A Year of Gifts
I love that tiny spark I feel deep inside when I’m looking forward to something special. It may be as simple yet powerful as keeping an eye on the clock during a slow Friday afternoon at work while I look forward to a fun evening out with friends. Or waiting for one of our kids to pull into the driveway, home for a weekend visit.
Whether we are waiting for the arrival of a momentous occasion or we’re holding our breath as we wait for something slithery to peek around the corner in that scary movie we’re watching, the thrill of anticipation gives spice to our days.
Have you noticed how some people don’t like to wait for anything? We’ve all seen the impatient driver speed through a red light or heard the blare of their horn, communicating their frustration when the world isn’t moving fast enough for them. Their bad mood can quickly spread to those around them, and even if their crappy driving doesn’t cause an accident, it's sure to steal the sense of calm you were likely enjoying a moment earlier.
What if we dial things back a click or two, take a deep breath, and remind ourselves that there are certain things in life worth waiting for, things that shouldn’t be rushed?
It's rare these days to see a groom’s face light up when he sees his bride for the first time on their wedding day, walking down the aisle toward him at the start of the ceremony. Usually, they’ve already spent hours together, getting wedding photos out of the way beforehand because no one likes to wait to do pictures later. We even caved to this practice thirty years ago, but I fear some of the potential romance of the day is lost.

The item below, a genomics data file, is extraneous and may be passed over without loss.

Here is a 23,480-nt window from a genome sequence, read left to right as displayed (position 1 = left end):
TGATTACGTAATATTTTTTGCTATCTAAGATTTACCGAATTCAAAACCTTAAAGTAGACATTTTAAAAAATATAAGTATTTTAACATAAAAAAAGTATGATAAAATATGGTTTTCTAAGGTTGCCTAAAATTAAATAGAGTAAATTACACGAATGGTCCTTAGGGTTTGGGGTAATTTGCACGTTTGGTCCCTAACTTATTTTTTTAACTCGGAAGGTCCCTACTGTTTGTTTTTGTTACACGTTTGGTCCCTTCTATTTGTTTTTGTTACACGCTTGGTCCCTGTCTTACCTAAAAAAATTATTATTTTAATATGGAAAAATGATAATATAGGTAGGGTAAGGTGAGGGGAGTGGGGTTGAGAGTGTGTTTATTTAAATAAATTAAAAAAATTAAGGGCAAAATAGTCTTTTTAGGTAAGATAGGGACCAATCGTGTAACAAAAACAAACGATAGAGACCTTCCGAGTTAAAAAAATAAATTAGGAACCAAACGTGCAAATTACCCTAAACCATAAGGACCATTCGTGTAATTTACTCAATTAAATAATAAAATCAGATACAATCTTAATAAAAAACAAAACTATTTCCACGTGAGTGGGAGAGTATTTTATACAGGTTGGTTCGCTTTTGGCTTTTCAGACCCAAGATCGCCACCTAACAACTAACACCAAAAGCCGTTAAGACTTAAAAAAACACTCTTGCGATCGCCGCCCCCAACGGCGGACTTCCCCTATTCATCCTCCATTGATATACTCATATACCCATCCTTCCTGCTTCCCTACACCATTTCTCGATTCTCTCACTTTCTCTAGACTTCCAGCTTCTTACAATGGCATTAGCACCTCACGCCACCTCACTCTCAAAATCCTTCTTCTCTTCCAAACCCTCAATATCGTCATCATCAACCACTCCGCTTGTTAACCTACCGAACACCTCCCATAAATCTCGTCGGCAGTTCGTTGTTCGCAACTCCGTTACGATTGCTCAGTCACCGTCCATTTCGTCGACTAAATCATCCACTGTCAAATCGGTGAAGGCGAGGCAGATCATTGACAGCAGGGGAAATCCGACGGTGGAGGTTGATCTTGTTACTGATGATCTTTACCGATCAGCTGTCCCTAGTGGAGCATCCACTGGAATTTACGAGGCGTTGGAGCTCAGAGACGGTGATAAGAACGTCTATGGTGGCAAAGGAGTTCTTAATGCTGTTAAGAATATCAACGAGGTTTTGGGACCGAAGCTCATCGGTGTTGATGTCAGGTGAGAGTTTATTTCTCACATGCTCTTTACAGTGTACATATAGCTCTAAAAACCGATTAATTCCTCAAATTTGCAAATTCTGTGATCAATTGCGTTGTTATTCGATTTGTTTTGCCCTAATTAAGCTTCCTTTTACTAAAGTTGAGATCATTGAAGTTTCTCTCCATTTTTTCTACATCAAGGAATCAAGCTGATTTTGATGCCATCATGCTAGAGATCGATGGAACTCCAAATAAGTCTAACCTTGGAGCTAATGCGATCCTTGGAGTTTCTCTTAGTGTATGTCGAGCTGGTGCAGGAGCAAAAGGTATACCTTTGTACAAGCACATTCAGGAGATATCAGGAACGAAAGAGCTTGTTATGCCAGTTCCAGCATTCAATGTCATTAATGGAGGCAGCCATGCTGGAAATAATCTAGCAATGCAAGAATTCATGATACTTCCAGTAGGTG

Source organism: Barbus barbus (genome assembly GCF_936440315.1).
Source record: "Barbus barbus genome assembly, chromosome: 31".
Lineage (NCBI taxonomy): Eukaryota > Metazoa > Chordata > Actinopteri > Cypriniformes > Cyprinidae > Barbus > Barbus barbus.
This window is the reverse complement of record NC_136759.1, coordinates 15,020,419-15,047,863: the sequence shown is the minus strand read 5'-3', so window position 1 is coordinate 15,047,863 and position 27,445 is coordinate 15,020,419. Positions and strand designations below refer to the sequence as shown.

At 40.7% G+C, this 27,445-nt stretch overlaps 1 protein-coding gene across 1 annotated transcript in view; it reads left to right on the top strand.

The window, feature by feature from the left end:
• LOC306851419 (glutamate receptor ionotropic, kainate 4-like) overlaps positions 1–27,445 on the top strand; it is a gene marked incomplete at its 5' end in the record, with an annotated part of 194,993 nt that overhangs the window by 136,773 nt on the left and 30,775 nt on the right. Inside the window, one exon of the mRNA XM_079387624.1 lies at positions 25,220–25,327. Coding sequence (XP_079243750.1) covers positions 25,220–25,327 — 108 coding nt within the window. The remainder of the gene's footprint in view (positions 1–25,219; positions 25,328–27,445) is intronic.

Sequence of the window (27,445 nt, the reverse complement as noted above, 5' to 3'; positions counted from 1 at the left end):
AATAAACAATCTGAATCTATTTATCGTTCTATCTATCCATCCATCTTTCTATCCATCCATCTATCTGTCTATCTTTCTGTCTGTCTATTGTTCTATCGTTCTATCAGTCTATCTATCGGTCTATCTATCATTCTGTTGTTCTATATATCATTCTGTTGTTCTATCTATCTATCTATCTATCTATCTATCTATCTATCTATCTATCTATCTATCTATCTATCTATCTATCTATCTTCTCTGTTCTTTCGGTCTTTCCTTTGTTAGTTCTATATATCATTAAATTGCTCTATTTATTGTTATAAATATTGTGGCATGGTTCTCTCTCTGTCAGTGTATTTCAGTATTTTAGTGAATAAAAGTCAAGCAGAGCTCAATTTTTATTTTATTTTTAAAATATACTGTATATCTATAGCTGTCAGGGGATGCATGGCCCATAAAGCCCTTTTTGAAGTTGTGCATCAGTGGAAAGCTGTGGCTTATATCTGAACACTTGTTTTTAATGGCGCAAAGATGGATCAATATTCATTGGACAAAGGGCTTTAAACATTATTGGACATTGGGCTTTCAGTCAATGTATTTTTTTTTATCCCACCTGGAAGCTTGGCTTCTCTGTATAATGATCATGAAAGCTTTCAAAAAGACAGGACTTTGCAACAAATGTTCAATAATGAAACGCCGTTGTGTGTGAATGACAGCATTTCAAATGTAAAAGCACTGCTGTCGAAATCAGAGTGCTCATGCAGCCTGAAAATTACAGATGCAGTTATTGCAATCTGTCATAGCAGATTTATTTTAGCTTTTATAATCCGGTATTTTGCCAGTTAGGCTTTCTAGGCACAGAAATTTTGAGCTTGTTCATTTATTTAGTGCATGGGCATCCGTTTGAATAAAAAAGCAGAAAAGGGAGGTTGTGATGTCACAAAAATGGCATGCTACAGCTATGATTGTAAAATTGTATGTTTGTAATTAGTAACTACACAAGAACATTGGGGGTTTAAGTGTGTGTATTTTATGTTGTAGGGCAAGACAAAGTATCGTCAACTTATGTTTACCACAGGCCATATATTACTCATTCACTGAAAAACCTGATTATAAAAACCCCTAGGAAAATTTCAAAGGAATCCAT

And what is with this trend for new parents to hold “gender reveal” parties? I may be in the minority on this one, but I think one of the greatest reveals in life is when your own child is born and, after nine long months of waiting, you finally find out whether you will be raising either a daughter or a son. “But Mom, it’s so much more practical to know what you’re having so you can get the right color clothes and set up the nursery in advance,” my kids have argued with me. No, none of them are parents yet, but they already have strong opinions on the topic.
Do you remember when we used to have to wait a week in between episodes of our favorite television shows? There used to be that one night each week when you looked forward to the TV line-up. That’s been replaced by things like Netflix and other streaming devices. Now you can binge-watch your latest and greatest favorites all in one weekend, and the annoyance of commercials is nearly a thing of the past. I’m as guilty of this as the next person, but sometimes I wonder if this nearly insatiable desire for more, for bigger, for ever more edgier topics and higher shock value, all in the name of entertainment, is having serious drawbacks.
Hours of binging on episode after episode of easily consumable entertainment will usually leave me feeling depleted, lethargic, and even guilty because I worry it was all a huge waste of my time.
Do you binge on your favorite shows and then regret it later? Is there a better way?